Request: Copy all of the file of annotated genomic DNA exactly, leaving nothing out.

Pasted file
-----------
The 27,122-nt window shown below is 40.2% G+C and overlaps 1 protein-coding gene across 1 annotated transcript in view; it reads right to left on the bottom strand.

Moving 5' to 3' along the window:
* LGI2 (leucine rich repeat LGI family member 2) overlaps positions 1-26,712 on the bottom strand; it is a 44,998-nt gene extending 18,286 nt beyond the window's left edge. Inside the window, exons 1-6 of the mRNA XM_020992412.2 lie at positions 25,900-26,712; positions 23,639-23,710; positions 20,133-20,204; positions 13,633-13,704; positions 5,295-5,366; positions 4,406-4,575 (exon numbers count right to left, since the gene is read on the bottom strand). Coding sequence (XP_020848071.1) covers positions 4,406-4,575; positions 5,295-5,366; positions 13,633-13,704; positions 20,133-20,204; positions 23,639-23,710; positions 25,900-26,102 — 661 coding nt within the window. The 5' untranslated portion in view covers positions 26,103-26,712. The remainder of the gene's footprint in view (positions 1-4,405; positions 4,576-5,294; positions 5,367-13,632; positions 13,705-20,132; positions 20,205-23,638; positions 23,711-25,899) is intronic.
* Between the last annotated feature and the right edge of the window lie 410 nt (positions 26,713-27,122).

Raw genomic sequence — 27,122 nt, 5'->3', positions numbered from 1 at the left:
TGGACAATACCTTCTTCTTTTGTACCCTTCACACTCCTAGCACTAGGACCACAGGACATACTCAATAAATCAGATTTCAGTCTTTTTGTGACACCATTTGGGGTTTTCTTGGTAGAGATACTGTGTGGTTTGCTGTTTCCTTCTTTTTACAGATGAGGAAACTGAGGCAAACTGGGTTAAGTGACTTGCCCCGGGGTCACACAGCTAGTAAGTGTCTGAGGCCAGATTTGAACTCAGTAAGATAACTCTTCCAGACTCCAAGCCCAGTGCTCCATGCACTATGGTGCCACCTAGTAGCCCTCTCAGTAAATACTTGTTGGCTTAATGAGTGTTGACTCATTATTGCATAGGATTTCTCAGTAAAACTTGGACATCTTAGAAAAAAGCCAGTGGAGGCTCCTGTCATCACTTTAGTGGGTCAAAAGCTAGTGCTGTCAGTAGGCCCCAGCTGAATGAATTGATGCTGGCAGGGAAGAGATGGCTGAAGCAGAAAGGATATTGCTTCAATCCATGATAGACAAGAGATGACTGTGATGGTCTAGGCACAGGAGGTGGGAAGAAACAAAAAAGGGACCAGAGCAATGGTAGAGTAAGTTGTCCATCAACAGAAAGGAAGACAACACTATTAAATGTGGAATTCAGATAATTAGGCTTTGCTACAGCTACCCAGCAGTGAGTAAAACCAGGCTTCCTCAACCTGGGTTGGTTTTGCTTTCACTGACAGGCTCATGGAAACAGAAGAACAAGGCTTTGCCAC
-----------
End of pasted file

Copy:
The 27,122-nt window shown below is 40.2% G+C and overlaps 1 protein-coding gene across 1 annotated transcript in view; it reads right to left on the bottom strand.

Moving 5' to 3' along the window:
* LGI2 (leucine rich repeat LGI family member 2) overlaps positions 1-26,712 on the bottom strand; it is a 44,998-nt gene extending 18,286 nt beyond the window's left edge. Inside the window, exons 1-6 of the mRNA XM_020992412.2 lie at positions 25,900-26,712; positions 23,639-23,710; positions 20,133-20,204; positions 13,633-13,704; positions 5,295-5,366; positions 4,406-4,575 (exon numbers count right to left, since the gene is read on the bottom strand). Coding sequence (XP_020848071.1) covers positions 4,406-4,575; positions 5,295-5,366; positions 13,633-13,704; positions 20,133-20,204; positions 23,639-23,710; positions 25,900-26,102 — 661 coding nt within the window. The 5' untranslated portion in view covers positions 26,103-26,712. The remainder of the gene's footprint in view (positions 1-4,405; positions 4,576-5,294; positions 5,367-13,632; positions 13,705-20,132; positions 20,205-23,638; positions 23,711-25,899) is intronic.
* Between the last annotated feature and the right edge of the window lie 410 nt (positions 26,713-27,122).

Raw genomic sequence — 27,122 nt, 5'->3', positions numbered from 1 at the left:
TGGACAATACCTTCTTCTTTTGTACCCTTCACACTCCTAGCACTAGGACCACAGGACATACTCAATAAATCAGATTTCAGTCTTTTTGTGACACCATTTGGGGTTTTCTTGGTAGAGATACTGTGTGGTTTGCTGTTTCCTTCTTTTTACAGATGAGGAAACTGAGGCAAACTGGGTTAAGTGACTTGCCCCGGGGTCACACAGCTAGTAAGTGTCTGAGGCCAGATTTGAACTCAGTAAGATAACTCTTCCAGACTCCAAGCCCAGTGCTCCATGCACTATGGTGCCACCTAGTAGCCCTCTCAGTAAATACTTGTTGGCTTAATGAGTGTTGACTCATTATTGCATAGGATTTCTCAGTAAAACTTGGACATCTTAGAAAAAAGCCAGTGGAGGCTCCTGTCATCACTTTAGTGGGTCAAAAGCTAGTGCTGTCAGTAGGCCCCAGCTGAATGAATTGATGCTGGCAGGGAAGAGATGGCTGAAGCAGAAAGGATATTGCTTCAATCCATGATAGACAAGAGATGACTGTGATGGTCTAGGCACAGGAGGTGGGAAGAAACAAAAAAGGGACCAGAGCAATGGTAGAGTAAGTTGTCCATCAACAGAAAGGAAGACAACACTATTAAATGTGGAATTCAGATAATTAGGCTTTGCTACAGCTACCCAGCAGTGAGTAAAACCAGGCTTCCTCAACCTGGGTTGGTTTTGCTTTCACTGACAGGCTCATGGAAACAGAAGAACAAGGCTTTGCCAC